Housing hotline helps homeowners

Workshop set for Nov. 5

OW Staff Writer | 10/24/2013, midnight

Mayor Eric Garcetti joined a coalition of community legal and housing organizations, including the Alliance of Californians for Community Empowerment (ACCE) to announce a new toll-free hotline offering at-risk homeowners the help needed to address those threatened with or in foreclosure.

The new number was announced at the South Los Angeles of Israel and Charobey Garr, who have had trouble being evaluated for a modification by their bank.

“Los Angeles neighborhoods are still reeling from the foreclosure crisis, and every time somebody loses a home to foreclosure it leaves a hole in the fabric of our community,” Garcetti said. “If you can qualify for a loan modification, you shouldn’t lose that chance or become a victim of fraud.”

“If you owe more than your home is worth or if you are facing foreclosure, don’t give up–and you don’t need to pay for a loan modification,” said ACCE organizer Peggy Mears. “Our coalition of non-profits is ready to provide you with legal assistance, counseling, and support to take the steps toward saving your home and getting a permanent affordable loan modification.”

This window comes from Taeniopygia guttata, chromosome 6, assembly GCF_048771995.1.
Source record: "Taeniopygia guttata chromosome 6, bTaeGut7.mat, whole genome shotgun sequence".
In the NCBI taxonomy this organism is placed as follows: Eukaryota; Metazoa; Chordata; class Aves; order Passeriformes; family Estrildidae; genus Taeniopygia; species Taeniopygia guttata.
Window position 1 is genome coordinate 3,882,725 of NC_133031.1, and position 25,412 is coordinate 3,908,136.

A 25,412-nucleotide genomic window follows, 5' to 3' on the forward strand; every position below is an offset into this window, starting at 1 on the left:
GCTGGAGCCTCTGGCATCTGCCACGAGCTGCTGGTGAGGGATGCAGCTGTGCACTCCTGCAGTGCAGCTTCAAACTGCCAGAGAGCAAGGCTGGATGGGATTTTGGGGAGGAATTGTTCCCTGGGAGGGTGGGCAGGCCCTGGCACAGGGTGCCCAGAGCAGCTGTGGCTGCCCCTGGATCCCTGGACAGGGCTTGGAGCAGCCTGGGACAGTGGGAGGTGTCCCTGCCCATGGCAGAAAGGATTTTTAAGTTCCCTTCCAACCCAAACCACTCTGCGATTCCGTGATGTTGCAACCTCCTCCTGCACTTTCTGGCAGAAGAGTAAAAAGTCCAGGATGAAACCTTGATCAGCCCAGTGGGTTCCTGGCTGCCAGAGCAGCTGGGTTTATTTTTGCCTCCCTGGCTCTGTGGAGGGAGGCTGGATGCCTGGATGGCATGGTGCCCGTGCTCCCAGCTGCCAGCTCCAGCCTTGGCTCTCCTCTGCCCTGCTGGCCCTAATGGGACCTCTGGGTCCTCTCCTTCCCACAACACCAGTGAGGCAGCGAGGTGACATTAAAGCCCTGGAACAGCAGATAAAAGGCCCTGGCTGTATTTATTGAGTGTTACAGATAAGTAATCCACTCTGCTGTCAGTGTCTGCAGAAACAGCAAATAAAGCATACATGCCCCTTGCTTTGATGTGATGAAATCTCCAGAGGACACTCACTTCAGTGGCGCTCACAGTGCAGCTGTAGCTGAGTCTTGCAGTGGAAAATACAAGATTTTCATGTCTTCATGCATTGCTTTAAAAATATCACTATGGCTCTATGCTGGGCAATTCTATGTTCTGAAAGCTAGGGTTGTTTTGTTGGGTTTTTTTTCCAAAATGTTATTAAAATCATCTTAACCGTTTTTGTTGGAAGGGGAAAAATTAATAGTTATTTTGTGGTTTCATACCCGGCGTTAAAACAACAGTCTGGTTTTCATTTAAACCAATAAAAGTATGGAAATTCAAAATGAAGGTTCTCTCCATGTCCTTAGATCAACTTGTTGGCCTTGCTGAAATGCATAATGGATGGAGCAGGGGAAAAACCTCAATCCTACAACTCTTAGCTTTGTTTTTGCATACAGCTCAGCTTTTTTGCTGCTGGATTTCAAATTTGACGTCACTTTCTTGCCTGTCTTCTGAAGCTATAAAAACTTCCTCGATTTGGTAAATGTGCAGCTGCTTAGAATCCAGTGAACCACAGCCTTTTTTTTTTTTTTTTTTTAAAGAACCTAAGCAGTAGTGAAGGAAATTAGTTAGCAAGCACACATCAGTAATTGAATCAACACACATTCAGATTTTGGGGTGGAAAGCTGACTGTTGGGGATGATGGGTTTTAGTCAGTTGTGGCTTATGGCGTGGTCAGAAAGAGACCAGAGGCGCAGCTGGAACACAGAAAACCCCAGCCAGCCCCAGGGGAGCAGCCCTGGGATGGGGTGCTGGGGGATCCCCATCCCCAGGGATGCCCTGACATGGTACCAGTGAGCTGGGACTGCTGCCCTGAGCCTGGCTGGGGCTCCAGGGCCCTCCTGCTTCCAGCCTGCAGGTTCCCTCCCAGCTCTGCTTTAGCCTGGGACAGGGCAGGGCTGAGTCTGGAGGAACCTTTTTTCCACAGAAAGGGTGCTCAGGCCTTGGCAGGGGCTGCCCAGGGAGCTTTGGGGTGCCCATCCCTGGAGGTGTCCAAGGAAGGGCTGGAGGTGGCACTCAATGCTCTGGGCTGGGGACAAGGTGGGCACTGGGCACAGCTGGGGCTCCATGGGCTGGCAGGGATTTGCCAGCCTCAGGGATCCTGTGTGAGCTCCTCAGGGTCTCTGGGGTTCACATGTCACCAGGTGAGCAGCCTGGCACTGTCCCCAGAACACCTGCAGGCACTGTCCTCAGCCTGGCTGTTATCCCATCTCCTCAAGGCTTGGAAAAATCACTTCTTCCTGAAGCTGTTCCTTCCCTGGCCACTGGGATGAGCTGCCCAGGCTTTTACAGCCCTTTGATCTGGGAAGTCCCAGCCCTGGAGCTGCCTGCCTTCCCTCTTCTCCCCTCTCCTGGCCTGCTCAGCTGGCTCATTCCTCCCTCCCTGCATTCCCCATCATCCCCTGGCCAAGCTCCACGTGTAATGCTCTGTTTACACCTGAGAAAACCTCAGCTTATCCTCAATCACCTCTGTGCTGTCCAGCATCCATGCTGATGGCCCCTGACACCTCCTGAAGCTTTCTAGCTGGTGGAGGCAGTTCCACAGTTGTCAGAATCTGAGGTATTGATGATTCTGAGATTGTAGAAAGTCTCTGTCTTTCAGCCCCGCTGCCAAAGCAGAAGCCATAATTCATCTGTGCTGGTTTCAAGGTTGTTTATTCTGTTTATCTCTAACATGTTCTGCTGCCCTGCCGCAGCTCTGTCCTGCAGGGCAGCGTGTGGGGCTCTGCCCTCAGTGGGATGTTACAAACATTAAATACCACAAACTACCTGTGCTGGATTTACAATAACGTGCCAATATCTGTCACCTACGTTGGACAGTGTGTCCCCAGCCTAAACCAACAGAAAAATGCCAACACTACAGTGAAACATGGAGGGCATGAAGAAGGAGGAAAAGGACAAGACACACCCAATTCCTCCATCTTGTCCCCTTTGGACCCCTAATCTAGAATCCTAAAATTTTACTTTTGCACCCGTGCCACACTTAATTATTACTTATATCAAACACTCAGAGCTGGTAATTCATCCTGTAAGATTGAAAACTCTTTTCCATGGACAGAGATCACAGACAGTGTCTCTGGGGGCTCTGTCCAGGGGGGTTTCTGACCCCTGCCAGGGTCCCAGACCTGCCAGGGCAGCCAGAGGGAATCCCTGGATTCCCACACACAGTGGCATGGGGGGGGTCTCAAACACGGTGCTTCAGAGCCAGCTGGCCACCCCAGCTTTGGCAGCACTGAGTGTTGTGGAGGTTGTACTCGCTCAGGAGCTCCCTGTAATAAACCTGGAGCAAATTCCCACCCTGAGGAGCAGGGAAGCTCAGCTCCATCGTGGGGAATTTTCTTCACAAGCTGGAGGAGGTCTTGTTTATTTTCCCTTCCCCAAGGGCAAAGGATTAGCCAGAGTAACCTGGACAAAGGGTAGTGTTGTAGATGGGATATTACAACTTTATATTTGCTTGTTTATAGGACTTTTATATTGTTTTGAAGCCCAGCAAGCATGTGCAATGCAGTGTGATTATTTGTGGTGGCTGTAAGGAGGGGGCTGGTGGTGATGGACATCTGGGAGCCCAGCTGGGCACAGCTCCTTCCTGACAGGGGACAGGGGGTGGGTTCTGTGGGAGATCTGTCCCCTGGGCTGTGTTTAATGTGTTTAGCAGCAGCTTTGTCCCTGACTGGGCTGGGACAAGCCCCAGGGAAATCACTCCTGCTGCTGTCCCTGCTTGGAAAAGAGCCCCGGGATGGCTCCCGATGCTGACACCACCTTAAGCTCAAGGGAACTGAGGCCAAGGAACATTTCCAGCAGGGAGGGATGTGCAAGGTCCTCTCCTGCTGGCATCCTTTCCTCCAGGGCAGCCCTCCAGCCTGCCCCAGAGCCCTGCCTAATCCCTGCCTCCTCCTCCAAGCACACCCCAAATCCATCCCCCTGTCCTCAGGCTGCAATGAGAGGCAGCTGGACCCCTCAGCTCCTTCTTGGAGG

ACCE will hold a clinic Nov. 5 at 6 p.m. where homeowners can obtain one-on-one assistance and advice from an attorney or housing counselor who is part of the California Consumer Justice Coalition.

The California Consumer Justice Coalition includes legal groups Bet Tzedek Legal Services, Public Counsel, Asian Pacific American Legal Center, Legal Aid Foundation of Los Angeles, and the Legal Aid Society of Orange County. Also participating in the press event and assisting homeowners will be East LA Community Corporation (ELACC), Neighborhood Housing Services of the Inland Empire, and the Eviction Defense Network.

Homeowners can call (877) 881-0878 to find out if they qualify for assistance. Among those might be eligible are:

• Those who applied for a loan modification, but the foreclosure is still going ahead. This is called “dual-tracking,” and it is supposed to stop.

• If each time you call your lender, you have to talk to a different person, or if you have a name for somebody at the lender but can never get that person on the phone.

• If you were denied a loan modification but were never told why.

• If you have to submit the same paperwork again and again.

• If you don’t get proof in writing that your paperwork was received by your lender.

• If you are a U.S. service member on active duty you have special protections.